In the next window, the “Create Activity” option should be checked. The new created activity will be the main activity of your project. Then press Next button.

Create Activity

Figure 3. Configure the project

In “Configure Launcher Icon” window you should choose the icon you want to have in your app. We will use the default icon of android, so click Next.

Configure Launcher Icon

Figure 4. Configure the launcher icon

Select the “Blank Activity” option and press Next.

Blank Activity

Figure 5. Create the activity and select its type

You have to specify a name for the new Activity and a name for the layout description of your app. The .xml file for the layout will automatically be created in the res/layout folder. It will also be created a fragment layout xml, that we are not going to use in this project and you can remove it if you want. Then press Finish.

Figure 6. Create a new blank activity

Figure 6. Create a new blank activity

Here you can see, how will the structure of the project become when finished:

Figure 7. The tree of the project

Figure 7. The tree of the project

2. Creating the layout of the main AndroidPhysicalKeysActivity

We are going to make a simple layout xml for the AndroidPhysicalKeysActivity.class, that consists of a LinearLayout with vertical orientation, that includes two TextViews to help us visualize the actions done, when the physical keys are pressed.

Open res/layout/activity_main.xml, go to the respective xml tab and paste the following:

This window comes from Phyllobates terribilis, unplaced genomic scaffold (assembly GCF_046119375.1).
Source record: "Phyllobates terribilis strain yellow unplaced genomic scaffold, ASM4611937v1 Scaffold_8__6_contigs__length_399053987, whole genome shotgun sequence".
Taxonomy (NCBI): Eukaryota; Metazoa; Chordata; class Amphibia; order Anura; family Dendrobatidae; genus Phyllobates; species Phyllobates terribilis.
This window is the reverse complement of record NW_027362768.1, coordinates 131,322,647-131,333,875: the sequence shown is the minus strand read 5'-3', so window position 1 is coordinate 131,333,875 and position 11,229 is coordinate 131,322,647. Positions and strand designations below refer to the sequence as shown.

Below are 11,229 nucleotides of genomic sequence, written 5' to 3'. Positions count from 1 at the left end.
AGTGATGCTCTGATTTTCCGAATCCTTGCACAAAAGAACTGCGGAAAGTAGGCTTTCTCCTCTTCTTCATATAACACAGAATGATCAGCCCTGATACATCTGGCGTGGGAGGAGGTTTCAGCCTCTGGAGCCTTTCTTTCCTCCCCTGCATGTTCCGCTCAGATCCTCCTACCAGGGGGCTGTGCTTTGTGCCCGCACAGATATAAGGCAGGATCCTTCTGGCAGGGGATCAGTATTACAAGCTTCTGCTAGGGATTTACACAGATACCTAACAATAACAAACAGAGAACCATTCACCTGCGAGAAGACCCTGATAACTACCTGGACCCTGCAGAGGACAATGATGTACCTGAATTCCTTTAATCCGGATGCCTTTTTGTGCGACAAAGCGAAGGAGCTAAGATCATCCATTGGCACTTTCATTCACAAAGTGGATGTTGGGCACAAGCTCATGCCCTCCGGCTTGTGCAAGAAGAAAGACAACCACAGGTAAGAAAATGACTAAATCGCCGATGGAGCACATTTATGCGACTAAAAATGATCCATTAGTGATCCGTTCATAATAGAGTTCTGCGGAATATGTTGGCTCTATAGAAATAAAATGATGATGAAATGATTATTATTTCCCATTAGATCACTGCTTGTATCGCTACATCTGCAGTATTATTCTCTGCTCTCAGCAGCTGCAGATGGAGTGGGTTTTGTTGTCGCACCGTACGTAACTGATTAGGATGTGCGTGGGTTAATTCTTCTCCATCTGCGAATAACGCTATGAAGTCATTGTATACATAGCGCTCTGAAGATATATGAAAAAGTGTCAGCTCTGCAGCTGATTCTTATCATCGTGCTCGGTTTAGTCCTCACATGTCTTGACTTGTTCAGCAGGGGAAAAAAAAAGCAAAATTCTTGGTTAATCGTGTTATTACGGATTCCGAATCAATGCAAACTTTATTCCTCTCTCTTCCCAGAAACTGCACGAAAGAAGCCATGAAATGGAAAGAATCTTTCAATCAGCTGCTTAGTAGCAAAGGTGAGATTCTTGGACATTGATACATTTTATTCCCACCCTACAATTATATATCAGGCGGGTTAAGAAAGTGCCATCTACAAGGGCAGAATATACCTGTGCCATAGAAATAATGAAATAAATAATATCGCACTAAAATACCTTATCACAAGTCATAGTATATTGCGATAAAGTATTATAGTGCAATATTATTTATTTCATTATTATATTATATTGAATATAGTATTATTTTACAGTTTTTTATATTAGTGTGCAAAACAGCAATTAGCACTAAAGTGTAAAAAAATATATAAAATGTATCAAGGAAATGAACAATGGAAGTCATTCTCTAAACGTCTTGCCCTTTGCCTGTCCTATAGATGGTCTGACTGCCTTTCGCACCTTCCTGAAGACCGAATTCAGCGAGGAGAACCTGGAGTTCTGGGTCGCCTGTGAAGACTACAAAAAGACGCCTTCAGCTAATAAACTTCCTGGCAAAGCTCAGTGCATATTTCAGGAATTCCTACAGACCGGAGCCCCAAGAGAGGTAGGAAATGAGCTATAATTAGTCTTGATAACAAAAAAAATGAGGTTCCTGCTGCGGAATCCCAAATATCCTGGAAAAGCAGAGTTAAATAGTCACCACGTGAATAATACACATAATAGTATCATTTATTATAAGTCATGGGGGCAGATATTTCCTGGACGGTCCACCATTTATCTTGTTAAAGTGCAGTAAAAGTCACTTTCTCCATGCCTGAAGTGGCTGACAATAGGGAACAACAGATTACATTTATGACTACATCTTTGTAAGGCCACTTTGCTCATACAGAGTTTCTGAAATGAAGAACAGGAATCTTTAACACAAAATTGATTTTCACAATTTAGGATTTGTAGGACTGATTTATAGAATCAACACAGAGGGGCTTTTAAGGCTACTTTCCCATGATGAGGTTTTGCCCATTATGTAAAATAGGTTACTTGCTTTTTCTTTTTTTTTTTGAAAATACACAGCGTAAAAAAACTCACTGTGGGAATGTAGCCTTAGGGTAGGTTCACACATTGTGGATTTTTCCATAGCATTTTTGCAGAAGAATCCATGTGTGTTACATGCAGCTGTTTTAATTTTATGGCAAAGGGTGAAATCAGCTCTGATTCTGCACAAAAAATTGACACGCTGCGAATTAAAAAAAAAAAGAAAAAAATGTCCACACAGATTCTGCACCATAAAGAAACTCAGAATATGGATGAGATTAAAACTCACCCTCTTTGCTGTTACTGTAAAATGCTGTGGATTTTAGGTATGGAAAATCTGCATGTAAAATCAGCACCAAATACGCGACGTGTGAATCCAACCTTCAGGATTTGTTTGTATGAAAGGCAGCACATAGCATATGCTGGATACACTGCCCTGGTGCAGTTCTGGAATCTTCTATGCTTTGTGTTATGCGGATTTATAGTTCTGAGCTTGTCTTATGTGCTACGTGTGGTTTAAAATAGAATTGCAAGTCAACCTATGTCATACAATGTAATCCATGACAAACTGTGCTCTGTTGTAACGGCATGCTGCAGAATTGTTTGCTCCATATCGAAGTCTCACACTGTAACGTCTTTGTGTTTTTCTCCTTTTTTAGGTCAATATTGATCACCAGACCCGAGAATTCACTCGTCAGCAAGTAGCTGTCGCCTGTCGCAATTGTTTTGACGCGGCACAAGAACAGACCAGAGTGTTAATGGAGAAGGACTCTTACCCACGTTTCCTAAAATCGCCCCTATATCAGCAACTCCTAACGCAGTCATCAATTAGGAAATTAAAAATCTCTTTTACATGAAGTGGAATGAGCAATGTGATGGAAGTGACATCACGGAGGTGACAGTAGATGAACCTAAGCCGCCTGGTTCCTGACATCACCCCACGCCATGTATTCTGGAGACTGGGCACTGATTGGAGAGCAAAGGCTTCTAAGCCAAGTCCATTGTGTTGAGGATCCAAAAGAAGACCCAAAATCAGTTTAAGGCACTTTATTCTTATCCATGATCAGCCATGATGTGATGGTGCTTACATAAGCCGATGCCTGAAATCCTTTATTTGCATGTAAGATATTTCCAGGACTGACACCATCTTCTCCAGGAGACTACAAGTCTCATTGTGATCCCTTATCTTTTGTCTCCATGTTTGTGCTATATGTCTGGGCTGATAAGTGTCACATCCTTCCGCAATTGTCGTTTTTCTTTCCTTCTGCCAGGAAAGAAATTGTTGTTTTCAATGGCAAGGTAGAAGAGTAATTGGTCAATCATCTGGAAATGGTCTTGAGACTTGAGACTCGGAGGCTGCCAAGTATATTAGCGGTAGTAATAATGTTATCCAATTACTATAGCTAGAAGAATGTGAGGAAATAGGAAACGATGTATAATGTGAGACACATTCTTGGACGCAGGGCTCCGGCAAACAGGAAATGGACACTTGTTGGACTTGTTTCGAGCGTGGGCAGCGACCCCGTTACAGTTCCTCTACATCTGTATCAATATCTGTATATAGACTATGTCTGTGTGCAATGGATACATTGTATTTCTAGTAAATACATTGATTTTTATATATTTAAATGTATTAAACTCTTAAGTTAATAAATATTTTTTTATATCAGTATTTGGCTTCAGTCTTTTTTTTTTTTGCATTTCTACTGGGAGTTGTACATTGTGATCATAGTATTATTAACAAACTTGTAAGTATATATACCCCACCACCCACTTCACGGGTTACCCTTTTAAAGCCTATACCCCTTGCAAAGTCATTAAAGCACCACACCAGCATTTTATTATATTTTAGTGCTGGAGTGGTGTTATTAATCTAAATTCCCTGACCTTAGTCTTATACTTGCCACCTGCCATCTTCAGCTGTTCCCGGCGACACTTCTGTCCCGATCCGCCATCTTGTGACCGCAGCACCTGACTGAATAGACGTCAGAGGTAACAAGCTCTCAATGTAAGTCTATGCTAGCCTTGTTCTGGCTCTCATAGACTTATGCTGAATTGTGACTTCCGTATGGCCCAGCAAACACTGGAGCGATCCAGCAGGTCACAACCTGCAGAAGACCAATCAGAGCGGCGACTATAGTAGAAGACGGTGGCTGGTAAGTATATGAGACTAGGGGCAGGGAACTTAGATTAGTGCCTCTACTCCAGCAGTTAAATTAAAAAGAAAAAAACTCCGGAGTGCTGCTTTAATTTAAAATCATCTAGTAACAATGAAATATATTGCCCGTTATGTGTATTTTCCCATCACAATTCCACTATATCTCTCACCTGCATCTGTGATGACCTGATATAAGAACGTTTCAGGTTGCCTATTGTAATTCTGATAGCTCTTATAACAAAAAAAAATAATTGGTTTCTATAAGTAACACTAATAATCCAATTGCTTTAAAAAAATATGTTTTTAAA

<LinearLayout xmlns:android="http://schemas.android.com/apk/res/android"
    tools:ignore="MergeRootFrame" >

        android:textAppearance="?android:attr/textAppearanceLarge" />

        android:textAppearance="?android:attr/textAppearanceLarge" />


3. Creating the source code of the main AndroidPhysicalKeysActivity Activity

Open src/com.javacodegeeks.androidphysicalkeysexample/AndroidPhysicalKeysActivity.java file and paste the code below.


package com.javacodegeeks.androidphysicalkeysexample;

import android.app.Activity;
import android.os.Bundle;
import android.view.KeyEvent;
import android.view.MotionEvent;
import android.widget.TextView;
import android.widget.Toast;

public class AndroidPhysicalKeysActivity extends Activity {

	TextView actionLabel;
	int counter = 0;

	public void onCreate(Bundle savedInstanceState) {
		actionLabel = (TextView) findViewById(R.id.action);

	// catches the onKeyDown button event
	public boolean onKeyDown(int keyCode, KeyEvent event) {